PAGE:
Both House Speaker Lee Chatfield, R-Levering, and Senate Majority Leader Mike Shirkey, R-Clarklake, said they largely embrace the priorities Whitmer outlined in a speech at the Capitol on Tuesday night.
"We have differences on how," Shirkey said at a news conference in the Speaker's office in Lansing.
The speech contained good ideas but also "campaign trail rhetoric," Chatfield said.
"The campaign trail has ended and now it's time to govern," said Chatfield. "You need specificity, and you need details."
Both said they want more specifics and Chatfield said he would have liked to have seen the governor give more attention to reducing Michigan's highest-in-the-nation auto insurance premiums and to criminal justice reform.
On roads, "there's no way we're going to fix this problem that's been 50 years in the making without coming up with new revenues for infrastructure," said Shirkey. But he said the state still needs to identify how much more is needed and how it would be raised. He said he's not ready to support new user fees at this time.
Chatfield said "everyone has identified our roads need new revenue," but he's not convinced they should come from more taxes at the pump. He said many ideas must be explored.
Whitmer, a Democrat, called for a bipartisan approach to tackling "crises" related to schools, job skills, and road and drinking water infrastructure.
But she annoyed some Republicans with references to pork-barrel spending and sweetheart deals when the former Legislature — in which the current House and Senate leaders were lawmakers — passed a $1.3-billion supplemental spending bill on the last day of the lame-duck session in December.
Whitmer has promised details on her road plan and other measures in her budget presentation March 5.
House Minority Leader Christine Greig, D-Farmington Hills, said the governor is right to propose a "real plan" that will resolve the road quality issue once and for all. That will require both more money and better road repair practices, Greig said.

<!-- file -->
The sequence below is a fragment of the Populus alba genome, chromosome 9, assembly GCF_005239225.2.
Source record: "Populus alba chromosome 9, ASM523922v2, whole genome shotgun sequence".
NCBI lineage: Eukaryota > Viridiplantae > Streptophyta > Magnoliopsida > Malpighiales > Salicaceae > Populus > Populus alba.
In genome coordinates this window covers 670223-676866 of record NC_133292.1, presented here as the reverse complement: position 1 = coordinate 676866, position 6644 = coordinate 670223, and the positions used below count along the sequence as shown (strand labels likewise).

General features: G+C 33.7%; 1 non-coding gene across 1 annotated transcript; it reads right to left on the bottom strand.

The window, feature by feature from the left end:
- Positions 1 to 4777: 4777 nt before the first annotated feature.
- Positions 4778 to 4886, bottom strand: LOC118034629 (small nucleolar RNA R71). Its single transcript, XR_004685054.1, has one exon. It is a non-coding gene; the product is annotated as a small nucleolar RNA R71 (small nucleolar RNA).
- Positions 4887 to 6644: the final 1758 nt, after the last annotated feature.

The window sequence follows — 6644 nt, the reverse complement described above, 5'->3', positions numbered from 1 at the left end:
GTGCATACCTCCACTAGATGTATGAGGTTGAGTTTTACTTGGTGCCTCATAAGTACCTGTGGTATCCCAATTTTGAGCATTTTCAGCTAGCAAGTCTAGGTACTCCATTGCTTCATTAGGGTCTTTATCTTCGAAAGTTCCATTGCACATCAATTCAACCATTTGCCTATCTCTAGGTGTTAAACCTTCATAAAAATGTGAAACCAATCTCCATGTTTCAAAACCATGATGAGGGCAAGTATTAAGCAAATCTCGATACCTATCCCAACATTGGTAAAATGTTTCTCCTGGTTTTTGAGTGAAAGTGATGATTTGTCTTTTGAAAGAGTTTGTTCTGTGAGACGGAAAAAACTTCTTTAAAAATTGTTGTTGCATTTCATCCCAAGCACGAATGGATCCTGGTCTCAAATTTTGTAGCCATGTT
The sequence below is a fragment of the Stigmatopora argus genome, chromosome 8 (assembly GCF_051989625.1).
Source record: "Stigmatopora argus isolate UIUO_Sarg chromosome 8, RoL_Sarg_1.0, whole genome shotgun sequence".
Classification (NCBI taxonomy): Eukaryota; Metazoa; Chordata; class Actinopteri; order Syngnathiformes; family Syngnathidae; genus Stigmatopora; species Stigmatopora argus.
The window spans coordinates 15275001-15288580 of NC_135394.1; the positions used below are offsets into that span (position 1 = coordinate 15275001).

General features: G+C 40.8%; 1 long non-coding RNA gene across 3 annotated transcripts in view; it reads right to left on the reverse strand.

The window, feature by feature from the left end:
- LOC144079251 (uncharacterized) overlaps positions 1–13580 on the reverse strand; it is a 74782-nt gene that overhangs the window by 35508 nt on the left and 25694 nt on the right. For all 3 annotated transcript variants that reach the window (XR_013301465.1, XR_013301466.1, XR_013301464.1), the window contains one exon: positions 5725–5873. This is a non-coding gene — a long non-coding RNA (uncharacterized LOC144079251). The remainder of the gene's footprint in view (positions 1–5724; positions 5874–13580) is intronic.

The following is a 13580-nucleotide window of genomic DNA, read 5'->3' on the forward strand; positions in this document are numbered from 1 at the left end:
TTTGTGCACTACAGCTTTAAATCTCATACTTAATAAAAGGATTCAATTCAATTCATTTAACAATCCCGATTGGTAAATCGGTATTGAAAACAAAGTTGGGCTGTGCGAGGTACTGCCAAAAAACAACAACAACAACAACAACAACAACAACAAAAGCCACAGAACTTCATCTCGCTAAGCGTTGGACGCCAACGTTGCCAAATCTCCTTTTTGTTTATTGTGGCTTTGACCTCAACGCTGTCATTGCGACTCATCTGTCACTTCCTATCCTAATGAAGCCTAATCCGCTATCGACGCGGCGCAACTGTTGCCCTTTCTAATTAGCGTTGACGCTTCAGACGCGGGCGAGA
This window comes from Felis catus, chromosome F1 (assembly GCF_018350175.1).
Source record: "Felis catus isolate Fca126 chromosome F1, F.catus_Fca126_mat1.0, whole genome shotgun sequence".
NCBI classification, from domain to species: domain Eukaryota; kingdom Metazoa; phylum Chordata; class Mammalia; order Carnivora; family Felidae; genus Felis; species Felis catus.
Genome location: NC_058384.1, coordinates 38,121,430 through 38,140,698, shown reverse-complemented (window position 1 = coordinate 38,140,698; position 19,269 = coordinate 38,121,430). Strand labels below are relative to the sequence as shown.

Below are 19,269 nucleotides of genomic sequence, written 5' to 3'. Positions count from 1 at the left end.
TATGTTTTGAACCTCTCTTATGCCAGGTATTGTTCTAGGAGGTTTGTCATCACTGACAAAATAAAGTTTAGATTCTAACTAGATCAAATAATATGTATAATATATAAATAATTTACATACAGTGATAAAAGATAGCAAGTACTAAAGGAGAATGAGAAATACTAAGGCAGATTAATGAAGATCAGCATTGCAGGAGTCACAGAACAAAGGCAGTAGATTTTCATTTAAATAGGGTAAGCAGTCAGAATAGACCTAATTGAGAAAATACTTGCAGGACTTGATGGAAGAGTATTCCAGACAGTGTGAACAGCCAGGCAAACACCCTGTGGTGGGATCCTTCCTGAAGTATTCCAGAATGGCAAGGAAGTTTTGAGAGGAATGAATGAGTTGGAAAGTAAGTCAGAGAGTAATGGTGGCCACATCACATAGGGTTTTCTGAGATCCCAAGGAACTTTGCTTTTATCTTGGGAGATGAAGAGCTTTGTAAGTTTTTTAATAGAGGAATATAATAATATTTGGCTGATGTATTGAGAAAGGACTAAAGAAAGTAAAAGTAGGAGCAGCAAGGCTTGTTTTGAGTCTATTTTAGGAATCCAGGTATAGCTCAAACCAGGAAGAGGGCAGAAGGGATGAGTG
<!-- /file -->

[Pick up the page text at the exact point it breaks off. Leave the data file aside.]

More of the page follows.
"That conversation is bigger than one 60-minute speech and I’m pleased Gov. Whitmer got the conversation started ... so that we can come together in the coming weeks and months to work out the specific details with experts who know how to get the job done," she said.
Whitmer and Republican lawmakers are also at odds over a recent Whitmer executive order that reorganized the former Department of Environmental Quality as the Department of Environment, Great Lakes and Energy, with greater emphasis on safe drinking water and responding to climate change.
The most contentious part of the order abolished industry-dominated committees that could review and overturn department decisions on environmental rules and permits. The Legislature created the committees by statute just last year, and the state House has already voted to reject the executive order over the committee issue. If the Senate follows suit, the executive order will be nullified.
Whitmer said she isn't backing down on the order and accused lawmakers who voted against it of voting against clean drinking water. Some Republican lawmakers said they were offended by that charge from Whitmer, who took office Jan. 1.